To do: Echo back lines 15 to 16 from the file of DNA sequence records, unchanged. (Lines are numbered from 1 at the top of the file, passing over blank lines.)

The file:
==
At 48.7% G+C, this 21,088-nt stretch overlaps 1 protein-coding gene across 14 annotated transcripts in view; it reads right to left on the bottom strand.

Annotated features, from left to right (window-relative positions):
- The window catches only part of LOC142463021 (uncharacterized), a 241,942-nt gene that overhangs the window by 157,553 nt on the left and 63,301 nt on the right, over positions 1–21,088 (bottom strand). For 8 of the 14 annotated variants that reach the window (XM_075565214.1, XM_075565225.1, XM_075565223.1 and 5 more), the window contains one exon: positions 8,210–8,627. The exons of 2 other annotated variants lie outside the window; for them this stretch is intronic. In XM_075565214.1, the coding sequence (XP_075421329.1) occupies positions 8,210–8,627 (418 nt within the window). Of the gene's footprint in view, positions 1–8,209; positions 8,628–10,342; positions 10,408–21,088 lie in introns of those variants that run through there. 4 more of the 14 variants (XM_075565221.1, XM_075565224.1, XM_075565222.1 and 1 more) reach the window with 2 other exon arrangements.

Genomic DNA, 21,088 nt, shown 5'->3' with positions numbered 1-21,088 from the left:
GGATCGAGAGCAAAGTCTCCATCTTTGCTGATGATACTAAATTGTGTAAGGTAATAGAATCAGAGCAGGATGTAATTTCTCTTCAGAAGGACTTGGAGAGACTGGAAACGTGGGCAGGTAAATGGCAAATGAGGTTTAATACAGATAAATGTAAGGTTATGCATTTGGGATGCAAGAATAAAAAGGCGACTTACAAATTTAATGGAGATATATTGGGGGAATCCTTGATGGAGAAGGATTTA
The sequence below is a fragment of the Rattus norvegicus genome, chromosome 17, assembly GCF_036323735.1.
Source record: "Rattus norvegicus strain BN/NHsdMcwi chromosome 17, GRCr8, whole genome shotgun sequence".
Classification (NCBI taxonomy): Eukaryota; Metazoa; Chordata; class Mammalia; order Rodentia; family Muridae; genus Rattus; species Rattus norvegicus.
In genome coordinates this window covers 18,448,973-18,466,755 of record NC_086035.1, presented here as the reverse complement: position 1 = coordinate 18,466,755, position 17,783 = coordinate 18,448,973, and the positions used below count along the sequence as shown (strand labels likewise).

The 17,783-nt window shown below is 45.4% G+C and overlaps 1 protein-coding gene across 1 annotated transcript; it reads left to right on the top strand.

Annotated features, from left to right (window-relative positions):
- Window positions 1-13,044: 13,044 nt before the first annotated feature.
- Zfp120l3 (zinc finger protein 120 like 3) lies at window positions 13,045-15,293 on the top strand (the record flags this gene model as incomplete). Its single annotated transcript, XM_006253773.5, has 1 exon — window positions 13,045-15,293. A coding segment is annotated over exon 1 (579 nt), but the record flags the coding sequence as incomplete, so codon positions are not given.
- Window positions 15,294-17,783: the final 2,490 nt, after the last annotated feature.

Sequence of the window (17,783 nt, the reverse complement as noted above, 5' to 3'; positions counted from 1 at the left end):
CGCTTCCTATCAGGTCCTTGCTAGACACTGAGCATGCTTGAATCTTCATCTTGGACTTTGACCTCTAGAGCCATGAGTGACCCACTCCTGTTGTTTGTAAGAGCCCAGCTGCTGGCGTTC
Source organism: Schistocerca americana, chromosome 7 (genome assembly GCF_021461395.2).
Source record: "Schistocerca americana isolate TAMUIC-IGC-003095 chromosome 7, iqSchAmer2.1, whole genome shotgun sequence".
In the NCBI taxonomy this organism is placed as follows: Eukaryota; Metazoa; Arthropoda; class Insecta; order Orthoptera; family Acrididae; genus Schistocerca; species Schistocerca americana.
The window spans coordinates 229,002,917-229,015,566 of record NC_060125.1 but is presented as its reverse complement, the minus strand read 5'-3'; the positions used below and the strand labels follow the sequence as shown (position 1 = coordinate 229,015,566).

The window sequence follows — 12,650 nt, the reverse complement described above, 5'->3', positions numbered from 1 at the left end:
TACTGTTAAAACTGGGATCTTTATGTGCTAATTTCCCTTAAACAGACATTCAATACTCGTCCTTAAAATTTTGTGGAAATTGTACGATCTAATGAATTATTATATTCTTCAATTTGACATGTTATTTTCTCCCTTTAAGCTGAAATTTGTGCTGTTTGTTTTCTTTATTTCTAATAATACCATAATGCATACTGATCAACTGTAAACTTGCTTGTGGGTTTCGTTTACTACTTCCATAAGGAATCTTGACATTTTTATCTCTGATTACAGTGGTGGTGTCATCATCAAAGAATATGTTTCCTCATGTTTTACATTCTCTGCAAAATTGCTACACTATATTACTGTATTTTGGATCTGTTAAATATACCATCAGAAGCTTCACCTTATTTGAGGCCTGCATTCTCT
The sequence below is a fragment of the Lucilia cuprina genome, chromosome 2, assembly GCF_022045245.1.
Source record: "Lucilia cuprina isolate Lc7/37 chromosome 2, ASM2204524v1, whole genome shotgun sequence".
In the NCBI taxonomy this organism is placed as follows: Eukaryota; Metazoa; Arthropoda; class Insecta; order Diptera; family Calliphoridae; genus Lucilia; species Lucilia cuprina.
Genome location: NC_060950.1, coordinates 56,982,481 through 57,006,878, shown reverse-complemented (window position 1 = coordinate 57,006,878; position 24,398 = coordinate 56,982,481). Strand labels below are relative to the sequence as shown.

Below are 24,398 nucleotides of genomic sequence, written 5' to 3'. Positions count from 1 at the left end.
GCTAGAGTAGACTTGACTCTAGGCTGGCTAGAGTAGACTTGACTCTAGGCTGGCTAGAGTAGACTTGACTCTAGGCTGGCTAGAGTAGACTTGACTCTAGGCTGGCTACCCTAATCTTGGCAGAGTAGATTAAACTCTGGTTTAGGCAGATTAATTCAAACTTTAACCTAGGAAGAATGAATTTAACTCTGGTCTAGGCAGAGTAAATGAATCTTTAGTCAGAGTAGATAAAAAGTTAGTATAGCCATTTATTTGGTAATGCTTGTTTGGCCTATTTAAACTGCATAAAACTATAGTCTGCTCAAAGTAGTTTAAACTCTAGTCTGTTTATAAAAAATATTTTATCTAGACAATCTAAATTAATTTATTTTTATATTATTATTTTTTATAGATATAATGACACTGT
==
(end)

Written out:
Sequence of the window (17,783 nt, the reverse complement as noted above, 5' to 3'; positions counted from 1 at the left end):
CGCTTCCTATCAGGTCCTTGCTAGACACTGAGCATGCTTGAATCTTCATCTTGGACTTTGACCTCTAGAGCCATGAGTGACCCACTCCTGTTGTTTGTAAGAGCCCAGCTGCTGGCGTTC